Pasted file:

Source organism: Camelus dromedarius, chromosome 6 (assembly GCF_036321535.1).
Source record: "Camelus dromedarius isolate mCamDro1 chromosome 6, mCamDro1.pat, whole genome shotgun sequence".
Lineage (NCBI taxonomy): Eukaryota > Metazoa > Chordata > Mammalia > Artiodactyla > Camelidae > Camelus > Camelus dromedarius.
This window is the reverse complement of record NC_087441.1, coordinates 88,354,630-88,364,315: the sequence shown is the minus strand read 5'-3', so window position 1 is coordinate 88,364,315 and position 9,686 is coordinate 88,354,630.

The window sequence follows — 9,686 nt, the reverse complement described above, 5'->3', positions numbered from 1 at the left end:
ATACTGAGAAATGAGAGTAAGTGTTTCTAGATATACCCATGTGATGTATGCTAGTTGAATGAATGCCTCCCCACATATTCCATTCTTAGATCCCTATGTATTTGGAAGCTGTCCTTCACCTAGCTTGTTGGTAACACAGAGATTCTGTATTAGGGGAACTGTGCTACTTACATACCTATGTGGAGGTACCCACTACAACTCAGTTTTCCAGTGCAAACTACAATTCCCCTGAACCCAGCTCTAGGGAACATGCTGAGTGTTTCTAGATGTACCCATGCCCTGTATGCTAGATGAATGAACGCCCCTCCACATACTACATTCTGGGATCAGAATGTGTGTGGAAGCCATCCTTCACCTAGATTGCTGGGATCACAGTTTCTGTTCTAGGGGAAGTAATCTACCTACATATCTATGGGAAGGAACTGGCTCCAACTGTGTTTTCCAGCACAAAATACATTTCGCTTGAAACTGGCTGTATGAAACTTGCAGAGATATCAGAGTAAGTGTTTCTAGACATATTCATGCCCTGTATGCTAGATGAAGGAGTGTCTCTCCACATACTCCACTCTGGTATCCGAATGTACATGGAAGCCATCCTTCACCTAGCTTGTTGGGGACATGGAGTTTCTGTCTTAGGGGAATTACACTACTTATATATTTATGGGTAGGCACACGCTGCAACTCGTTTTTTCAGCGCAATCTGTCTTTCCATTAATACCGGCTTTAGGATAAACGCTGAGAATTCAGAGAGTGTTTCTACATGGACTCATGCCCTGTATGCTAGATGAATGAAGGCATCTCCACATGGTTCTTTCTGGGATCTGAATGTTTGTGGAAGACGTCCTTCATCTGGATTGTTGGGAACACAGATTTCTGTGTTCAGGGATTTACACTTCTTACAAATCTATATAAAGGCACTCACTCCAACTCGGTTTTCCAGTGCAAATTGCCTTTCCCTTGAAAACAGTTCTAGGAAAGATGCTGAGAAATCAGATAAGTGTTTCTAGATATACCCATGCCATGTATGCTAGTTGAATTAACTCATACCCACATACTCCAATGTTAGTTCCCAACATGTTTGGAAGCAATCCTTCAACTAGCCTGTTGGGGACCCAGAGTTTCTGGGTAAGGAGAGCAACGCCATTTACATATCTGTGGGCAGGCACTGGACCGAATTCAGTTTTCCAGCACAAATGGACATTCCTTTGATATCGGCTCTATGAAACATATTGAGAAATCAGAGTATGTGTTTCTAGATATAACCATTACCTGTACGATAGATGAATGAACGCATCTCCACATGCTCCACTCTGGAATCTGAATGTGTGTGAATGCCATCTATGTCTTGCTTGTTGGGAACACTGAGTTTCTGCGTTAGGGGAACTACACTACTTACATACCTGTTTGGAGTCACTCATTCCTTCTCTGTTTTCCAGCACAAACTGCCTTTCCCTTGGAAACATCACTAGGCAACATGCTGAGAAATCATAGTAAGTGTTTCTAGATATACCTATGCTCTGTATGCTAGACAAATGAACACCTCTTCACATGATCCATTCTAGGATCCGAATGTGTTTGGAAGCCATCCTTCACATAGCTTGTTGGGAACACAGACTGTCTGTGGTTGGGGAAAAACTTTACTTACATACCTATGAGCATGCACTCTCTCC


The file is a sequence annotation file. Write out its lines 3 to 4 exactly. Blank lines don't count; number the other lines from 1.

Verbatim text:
Lineage (NCBI taxonomy): Eukaryota > Metazoa > Chordata > Mammalia > Artiodactyla > Camelidae > Camelus > Camelus dromedarius.
This window is the reverse complement of record NC_087441.1, coordinates 88,354,630-88,364,315: the sequence shown is the minus strand read 5'-3', so window position 1 is coordinate 88,364,315 and position 9,686 is coordinate 88,354,630.